A massive campaign to replace all streetlights country wide with LED lights which have 10 times more life, consume only about 30% power and high load factor energy-savers which consume only 18% of power compared with incandescent lamps can save up to 1500-MW. Investment for this programme can be made available. I say that PEPCO’s efforts to get a loan from ADB, buy energy-savers at double the market price and then try to distribute free among the consumers would never yield any positive results. It could be another scandalous effort with serious consequences for the country.

 

The energy efficiency programmes discussed above will give about 4350-MW additional power, to the national grid in a period of 12-18 months which should help mitigate shortage to a great extent.

 

However, the critical factor resulting in energy crisis is the theft of power and gas and so-called line-losses. In a presentation to parliamentary committee a few months back, the Ministry of Water and Power had stated that the losses of power had reached to a level of 45%. It is worth noting by all concerned that not only the national exchequer is being robbed but also the bill paying consumers are being taken for a ride. All electric meters are running 5-25% faster. Further the component of theft by those who can steal, is very cleverly passed on to the generally non-paying consumers i.e. the government departments and eventually the government (again public) ends up paying in the shape of subsidy or special relief. The thieves enjoy while all others suffer. Hundreds of billions are stolen every year and the good citizens are penalised.

 

The only viable solution to efficiently meet the energy needs of the nation lies in arresting the colossal theft and line-losses in both power and gas sectors. For this purpose, there can be two solutions: one administrative and the other technical. Under the administrative solution, the power and gas should be supplied to the provinces against payments deducted from their shares of NFC Award and let the provinces manage DISCOS and respective gas companies. However, this could entail serious problems particularly the capacity of the provincial governments to manage these assets. The losses will pile up and eventually the federal government will be asked to pay. However, a very formidable, permanent and dependable solution is the technical one.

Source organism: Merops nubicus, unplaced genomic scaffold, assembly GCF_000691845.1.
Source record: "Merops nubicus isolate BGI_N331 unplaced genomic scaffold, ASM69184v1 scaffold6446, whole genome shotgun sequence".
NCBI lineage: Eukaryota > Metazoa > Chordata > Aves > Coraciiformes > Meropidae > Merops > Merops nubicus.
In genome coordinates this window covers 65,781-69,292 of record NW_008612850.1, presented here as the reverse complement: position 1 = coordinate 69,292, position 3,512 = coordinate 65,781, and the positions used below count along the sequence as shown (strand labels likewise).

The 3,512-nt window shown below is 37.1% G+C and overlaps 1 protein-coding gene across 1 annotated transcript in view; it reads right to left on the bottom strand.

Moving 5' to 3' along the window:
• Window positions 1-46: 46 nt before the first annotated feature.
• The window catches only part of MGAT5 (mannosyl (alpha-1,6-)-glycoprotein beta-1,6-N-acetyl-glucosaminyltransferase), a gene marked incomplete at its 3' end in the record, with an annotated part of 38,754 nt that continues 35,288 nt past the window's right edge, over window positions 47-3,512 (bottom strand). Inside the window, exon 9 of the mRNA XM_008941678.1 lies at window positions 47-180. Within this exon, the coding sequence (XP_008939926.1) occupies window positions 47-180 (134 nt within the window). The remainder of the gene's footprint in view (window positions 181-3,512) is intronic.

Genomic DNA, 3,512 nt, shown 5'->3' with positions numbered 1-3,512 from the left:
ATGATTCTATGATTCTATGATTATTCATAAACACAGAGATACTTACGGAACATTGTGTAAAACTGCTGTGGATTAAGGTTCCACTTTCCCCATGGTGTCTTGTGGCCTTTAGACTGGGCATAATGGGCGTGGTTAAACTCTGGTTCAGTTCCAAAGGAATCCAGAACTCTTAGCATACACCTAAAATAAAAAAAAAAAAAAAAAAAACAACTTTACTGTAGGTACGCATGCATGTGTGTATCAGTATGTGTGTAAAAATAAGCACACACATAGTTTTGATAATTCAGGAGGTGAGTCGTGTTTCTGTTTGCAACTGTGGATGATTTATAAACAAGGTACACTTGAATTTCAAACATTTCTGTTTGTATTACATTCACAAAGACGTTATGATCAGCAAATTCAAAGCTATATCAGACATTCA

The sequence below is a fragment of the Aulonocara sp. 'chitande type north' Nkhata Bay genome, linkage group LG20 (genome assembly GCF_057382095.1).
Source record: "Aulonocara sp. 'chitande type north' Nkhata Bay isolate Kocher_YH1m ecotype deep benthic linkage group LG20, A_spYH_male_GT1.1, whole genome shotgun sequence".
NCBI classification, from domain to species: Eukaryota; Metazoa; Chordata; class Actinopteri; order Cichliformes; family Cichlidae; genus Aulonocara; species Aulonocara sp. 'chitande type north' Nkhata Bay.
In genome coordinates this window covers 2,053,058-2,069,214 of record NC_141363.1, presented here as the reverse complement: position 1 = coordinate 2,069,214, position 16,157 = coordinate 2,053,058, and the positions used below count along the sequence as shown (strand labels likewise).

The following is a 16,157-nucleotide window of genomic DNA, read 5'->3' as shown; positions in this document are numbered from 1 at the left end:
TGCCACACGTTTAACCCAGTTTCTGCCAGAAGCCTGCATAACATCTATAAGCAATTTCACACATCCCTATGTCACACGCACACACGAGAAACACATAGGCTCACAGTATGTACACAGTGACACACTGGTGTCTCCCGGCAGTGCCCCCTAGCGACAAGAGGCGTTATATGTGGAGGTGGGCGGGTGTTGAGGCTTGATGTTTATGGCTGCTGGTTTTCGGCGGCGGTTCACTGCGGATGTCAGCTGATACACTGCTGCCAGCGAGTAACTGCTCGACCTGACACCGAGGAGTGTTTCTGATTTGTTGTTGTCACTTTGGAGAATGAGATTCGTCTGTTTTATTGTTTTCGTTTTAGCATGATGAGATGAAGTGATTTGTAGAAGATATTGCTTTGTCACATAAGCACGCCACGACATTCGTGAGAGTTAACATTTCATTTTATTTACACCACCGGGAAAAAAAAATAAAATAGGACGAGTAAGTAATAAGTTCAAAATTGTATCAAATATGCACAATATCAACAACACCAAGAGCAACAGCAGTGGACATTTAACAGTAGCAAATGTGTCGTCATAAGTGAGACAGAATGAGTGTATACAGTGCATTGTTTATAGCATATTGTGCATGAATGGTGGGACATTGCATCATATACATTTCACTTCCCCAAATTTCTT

The PML-N manifesto has already identified the possible solutions. The Transmission & Distribution grid performance up-gradation and improvement can save up to 1500-4000-MW in a period of not more than 24 months. The other most important step is the installation of a comprehensive smart metering network (AMI) with prepaid provision. The system will eliminate any human intervention and RFID communication network, through remote control, will enable the managing agency to detect any interference immediately. The line and theft losses will be reduced significantly and most importantly the recovery of revenue will be secured because the consumer would have prepaid for utility to be consumed. This system though costly and would require 3-5 years for completion, would immediately save up to 2000-MW by reducing the losses in the existing system and serve for all times to come. This is the most critical factor for controlling losses and ensuring recovery of revenue.

 

Similarly, the shortage of gas can be mitigated through i) detection and reduction of leakages in the existing system and ii) employment of smart metering network. With these programmes about 100,000 MMCF/year gas can be saved which should be sufficient to avoid gas load-shedding. The investments of over $10 billion for these EEP in power and gas can be mobilised, on the basis of “Pay As You Earn”.



Courtesy:  The News